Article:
By Bob Allen
John Langworthy, 50, former associate pastor of music and ministries at Morrison Heights Baptist Church in Clinton, Miss., pleaded guilty in Hinds County Circuit Court to five of eight felony counts of gratification of lust against young boys in the early 1980s. He was sentenced to 10 years of a suspended sentence on each count for a total of 50 years.
A suspended sentence is when a trial judge finds guilt and assigns a prison sentence but postpones implementation to give the criminal time to complete alternatives to jail such as probation. As part of his agreement, Langworthy will be on five years of supervised probation, cannot have contact with any of his victims and must register as a sex offender.
Langworthy was investigated by police after video was posted online of him confessing to members of Morrison Heights Baptist Church in August 2011 that he “had sexual indiscretions with younger males” prior to coming to Clinton 22 years earlier. Afterward, six men came forward claiming they were sexually abused by Langworthy as children in the early 1980s.
His arrest the following month raised questions about how two separate high-profile Southern Baptist churches handled allegations of sexual abuse by a staff member. Elders of Morrison Heights Baptist Church refused to turn findings of their internal investigation of the matter over to prosecutors, claiming minister-penitent privilege.
Prestonwood Baptist Church in Plano, Texas, a mega-church led by former Southern Baptist Convention President Jack Graham, received news coverage about reports that leaders confronted and fired Langworthy for inappropriate activity with a teenager in 1989, but did not report him to the police as required by law.
Amy Smith, who worked on staff with Langworthy at Prestonwood and now resides in Houston representing the Survivors Network of those Abused by Priests, said she was glad to see that “some justice has been served” in the case. Prior to Langworthy’s confession to his church, Smith worked for a year behind the scenes to alert leaders at both churches and a public school where he worked part-time as a choir director about secrets in his past that might pose a danger to children today.
“While it is likely that more truth would have come out if this case had gone to trial – including what other church and school officials knew about Langworthy’s crimes, and when – we are glad that the victims in this case are spared the pain of having to testify,” Smith said Jan. 22.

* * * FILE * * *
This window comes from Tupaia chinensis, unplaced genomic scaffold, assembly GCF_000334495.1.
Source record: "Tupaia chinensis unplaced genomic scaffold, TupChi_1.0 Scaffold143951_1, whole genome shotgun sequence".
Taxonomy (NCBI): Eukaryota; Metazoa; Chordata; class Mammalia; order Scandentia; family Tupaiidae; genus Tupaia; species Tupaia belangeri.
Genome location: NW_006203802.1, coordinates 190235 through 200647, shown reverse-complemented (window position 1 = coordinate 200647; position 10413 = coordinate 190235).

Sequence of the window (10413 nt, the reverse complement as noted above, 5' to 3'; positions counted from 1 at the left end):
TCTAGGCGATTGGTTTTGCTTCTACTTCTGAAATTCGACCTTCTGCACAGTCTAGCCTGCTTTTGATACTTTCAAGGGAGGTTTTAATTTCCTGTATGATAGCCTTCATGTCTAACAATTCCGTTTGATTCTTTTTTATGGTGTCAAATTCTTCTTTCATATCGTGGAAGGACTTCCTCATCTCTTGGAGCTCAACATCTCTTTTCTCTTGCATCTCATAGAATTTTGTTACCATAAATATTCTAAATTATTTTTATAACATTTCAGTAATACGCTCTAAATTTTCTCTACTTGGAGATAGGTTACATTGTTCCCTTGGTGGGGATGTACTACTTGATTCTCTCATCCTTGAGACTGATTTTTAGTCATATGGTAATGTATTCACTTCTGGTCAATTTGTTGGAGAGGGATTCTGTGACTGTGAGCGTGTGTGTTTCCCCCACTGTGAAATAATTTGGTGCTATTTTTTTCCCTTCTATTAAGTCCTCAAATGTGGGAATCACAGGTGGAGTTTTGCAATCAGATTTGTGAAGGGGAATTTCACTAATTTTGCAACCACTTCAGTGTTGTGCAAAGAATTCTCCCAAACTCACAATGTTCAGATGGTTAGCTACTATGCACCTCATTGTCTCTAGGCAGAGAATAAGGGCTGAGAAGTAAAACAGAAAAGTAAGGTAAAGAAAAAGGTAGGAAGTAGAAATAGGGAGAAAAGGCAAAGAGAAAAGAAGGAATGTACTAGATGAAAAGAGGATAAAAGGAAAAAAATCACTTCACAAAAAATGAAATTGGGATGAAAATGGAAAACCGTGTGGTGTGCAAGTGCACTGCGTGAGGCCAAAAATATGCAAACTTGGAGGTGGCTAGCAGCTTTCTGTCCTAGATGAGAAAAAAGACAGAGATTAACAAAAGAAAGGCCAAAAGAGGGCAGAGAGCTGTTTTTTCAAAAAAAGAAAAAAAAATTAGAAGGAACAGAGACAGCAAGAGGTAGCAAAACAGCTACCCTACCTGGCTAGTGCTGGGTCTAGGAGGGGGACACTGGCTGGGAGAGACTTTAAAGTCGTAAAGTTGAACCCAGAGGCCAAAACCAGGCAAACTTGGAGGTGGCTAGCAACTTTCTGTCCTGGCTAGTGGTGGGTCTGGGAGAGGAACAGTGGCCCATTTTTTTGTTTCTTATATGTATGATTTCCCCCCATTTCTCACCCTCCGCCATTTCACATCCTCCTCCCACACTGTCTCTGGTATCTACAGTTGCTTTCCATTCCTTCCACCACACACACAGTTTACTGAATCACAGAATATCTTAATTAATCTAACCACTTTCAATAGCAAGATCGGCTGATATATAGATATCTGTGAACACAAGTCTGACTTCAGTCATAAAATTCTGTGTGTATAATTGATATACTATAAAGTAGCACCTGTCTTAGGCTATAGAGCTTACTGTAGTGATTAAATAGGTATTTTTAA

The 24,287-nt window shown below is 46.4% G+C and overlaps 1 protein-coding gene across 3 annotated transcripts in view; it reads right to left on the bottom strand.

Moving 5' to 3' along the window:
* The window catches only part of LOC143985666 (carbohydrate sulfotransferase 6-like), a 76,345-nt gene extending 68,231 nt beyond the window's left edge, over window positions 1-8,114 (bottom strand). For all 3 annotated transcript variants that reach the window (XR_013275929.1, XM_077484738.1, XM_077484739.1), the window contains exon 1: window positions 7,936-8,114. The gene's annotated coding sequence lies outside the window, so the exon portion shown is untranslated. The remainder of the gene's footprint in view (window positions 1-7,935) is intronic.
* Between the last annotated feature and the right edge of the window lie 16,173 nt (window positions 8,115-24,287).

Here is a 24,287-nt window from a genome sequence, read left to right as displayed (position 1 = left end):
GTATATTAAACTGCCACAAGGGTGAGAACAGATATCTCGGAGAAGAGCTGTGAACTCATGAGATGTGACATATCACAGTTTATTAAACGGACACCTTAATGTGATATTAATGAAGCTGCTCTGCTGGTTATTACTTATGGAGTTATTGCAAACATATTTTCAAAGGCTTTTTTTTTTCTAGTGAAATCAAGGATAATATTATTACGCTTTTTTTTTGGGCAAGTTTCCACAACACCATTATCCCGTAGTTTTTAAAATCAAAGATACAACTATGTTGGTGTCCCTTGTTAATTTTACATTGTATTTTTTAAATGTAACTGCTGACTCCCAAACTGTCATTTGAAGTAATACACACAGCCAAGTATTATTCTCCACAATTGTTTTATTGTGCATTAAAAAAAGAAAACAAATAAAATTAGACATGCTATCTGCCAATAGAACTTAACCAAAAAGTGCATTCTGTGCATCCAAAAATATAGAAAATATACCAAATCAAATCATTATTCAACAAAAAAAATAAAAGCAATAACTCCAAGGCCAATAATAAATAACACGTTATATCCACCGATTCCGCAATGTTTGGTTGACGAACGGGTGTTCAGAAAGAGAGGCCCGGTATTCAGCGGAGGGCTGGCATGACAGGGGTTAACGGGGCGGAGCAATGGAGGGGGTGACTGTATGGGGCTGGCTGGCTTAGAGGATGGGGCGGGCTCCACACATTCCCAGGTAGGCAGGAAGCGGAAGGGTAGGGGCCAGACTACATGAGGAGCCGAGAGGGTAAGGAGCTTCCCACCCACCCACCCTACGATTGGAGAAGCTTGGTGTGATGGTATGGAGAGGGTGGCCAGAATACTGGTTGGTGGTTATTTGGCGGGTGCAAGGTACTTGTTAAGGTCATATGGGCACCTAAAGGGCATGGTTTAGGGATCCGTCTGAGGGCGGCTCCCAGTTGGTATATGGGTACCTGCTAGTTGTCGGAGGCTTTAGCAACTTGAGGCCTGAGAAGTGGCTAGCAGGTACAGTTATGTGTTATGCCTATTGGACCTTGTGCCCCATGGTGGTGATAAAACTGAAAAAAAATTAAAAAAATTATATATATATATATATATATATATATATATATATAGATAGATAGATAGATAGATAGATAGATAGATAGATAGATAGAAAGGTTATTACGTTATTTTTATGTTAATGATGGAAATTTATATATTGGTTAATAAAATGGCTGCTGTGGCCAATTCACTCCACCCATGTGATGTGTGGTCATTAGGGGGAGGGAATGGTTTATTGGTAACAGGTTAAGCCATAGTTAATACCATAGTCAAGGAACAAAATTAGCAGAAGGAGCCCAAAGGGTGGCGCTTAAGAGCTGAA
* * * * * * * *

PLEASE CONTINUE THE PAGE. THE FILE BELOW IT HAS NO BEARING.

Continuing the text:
A Hinds County grand jury indicted Langworthy in September 2011 on eight counts of felony gratification of lust. He was accused of sexually abusing five boys, ages 6 through 13, he met through their families at Jackson-area churches between 1980 and 1984. The alleged acts occurred in the boys’ homes, where Langworthy volunteered to babysit, and in Langworthy’s dorm room at Baptist-affiliated Mississippi College in Clinton, where he was a student at the time.
Two of his victims testified Jan. 22 about the impact of Langworthy’s actions on their lives. One of the two said after 30 years, some people say it is time that they forgive and forget. “In some ways that is true,” the victim’s impact statement read. “We must forgive, and I want you to know, John, that I did a long time ago. Why we are here is not because of vengeance or retribution. It is not to get even or get payback. It is simply about bringing the darkness to the light.”
Langworthy’s victim said it is not easy for victims of sexual abuse by clergy to come forward. “It takes a long time to process what happened to them and why and how people they trusted would betray them and harm them and then process all the mess that it makes inside a child who becomes an adult,” he said. “It’s a lot to process. People who speak about the ridiculousness of it taking so long for this to happen simply weren’t victims. They can’t understand.”
The young man said he also wanted Langworthy to know he considers himself not a “victim” but rather a “survivor by the grace of God” of sexual abuse.
“You do not and have not controlled my life or even the life of my family,” he said. “I don’t hate you. I have forgiven you. In fact my heart is sad for you in many ways.”
Smith said Langworthy’s victims deserve praise for coming forward and reporting their abuse to police.
“It is a very difficult thing to admit to others that you were sexually abused as a child, but by coming forward these victims have helped keep other children safe from Langworthy and hopefully deterred other predators from committing similar crimes,” she said. “Silence is a predator’s best weapon, and we are grateful to those who broke their silence to ensure that justice is served.”
Smith urged anyone else who has witnessed, suspected or suffered abuse by Langworthy to similarly come forward both to help with their own healing and to protect other children from potential harm. “The light of truth and knowledge is our greatest tool to protect kids,” she said.
The Southern Baptist Convention is the nation’s second-largest faith group, with 16 million members in more than 45,000 churches, yet lacks a formal process for keeping records about allegations of clergy sexual abuse.
A motion came at the SBC annual meeting in 2007 calling for a database of Southern Baptist ministers who have been “credibly accused of, personally confessed to, or legally been convicted of sexual harassment or abuse.”
After study, SBC leaders determined the idea unfeasible, saying the convention lacks authority to investigate local churches, which are free to call their own ministers. While the convention officially espouses local-church autonomy, outside observers say another factor may be that by claiming no responsibility for supervising ministers listed in the denomination’s database, the SBC is less likely to fbe ound liable in a court of law.